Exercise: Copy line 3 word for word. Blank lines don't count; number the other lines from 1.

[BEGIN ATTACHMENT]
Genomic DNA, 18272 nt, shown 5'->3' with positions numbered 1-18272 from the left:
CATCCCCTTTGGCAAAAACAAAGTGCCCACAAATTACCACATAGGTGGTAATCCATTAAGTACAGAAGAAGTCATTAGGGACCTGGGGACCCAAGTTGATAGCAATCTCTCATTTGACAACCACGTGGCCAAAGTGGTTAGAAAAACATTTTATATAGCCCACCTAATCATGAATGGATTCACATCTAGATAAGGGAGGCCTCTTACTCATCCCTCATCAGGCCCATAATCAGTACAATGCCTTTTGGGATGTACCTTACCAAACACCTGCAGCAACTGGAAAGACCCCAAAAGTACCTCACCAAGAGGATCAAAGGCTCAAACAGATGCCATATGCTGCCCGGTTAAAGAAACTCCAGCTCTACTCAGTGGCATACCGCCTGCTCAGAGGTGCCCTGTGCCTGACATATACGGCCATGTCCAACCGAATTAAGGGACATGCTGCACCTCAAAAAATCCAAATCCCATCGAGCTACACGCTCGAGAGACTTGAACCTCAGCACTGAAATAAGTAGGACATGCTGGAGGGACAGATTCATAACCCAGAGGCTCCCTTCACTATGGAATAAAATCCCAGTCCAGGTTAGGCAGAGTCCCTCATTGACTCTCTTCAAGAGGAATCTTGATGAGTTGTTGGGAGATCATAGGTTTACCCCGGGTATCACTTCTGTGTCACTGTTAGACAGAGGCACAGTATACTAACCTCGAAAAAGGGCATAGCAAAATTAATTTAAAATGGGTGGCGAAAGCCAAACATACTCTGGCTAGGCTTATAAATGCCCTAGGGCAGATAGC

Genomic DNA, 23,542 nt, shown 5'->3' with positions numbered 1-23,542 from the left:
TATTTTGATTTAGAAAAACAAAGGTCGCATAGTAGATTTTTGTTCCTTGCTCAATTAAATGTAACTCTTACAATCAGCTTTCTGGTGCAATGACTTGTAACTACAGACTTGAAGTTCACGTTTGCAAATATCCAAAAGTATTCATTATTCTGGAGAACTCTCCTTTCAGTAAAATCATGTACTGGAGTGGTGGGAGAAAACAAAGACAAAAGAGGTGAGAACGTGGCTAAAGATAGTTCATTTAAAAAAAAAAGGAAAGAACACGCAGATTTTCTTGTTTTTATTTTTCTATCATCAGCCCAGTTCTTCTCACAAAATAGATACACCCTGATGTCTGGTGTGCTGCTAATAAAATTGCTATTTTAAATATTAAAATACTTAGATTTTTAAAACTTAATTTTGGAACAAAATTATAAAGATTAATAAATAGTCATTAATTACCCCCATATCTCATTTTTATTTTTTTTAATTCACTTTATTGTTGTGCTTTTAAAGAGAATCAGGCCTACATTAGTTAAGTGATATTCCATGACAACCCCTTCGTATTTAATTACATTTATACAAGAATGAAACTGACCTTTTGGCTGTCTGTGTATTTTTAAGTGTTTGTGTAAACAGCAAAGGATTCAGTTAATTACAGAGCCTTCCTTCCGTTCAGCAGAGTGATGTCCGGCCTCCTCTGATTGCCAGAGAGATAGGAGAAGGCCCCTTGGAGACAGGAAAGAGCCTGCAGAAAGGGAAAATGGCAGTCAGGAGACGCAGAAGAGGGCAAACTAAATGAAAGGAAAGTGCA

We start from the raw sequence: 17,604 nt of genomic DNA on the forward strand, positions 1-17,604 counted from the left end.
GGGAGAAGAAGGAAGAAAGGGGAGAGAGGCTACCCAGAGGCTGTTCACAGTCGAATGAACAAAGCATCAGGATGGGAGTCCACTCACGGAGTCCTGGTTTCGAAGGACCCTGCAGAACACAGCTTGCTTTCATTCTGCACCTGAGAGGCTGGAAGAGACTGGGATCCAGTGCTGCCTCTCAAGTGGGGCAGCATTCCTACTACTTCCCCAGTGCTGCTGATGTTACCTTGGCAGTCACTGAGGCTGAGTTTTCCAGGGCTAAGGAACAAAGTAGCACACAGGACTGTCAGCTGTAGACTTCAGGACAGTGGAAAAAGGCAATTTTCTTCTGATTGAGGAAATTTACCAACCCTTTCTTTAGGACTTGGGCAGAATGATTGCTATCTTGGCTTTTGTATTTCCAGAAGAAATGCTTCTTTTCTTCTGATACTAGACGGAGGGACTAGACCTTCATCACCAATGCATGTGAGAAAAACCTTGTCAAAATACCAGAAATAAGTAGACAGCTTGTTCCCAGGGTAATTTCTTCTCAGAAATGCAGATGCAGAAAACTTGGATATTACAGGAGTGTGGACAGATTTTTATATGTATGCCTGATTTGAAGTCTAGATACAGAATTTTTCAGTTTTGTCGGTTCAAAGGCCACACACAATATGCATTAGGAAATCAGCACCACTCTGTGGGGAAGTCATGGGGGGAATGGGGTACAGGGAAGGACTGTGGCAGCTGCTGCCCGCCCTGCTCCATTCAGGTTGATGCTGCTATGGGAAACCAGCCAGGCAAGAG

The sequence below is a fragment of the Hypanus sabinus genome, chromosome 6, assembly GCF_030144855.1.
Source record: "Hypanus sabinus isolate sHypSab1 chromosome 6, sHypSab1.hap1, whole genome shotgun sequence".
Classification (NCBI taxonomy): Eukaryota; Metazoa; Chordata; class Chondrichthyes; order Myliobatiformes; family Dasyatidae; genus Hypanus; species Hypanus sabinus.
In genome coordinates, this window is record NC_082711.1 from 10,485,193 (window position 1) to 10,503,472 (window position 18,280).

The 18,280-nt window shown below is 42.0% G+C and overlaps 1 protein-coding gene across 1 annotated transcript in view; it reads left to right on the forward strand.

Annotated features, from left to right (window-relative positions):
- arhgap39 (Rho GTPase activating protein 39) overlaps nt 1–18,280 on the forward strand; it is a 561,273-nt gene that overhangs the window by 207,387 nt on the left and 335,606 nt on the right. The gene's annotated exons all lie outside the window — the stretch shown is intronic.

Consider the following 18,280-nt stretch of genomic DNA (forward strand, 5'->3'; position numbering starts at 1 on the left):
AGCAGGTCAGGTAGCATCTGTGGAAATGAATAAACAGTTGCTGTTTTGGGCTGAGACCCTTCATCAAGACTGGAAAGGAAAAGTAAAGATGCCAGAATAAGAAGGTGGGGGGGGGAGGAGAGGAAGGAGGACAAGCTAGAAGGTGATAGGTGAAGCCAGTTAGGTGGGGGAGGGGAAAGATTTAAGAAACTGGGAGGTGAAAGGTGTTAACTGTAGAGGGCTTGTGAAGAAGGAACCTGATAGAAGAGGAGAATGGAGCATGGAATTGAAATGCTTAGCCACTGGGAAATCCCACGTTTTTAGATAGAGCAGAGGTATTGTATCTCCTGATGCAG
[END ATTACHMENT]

Genomic DNA, 23,542 nt, shown 5'->3' with positions numbered 1-23,542 from the left: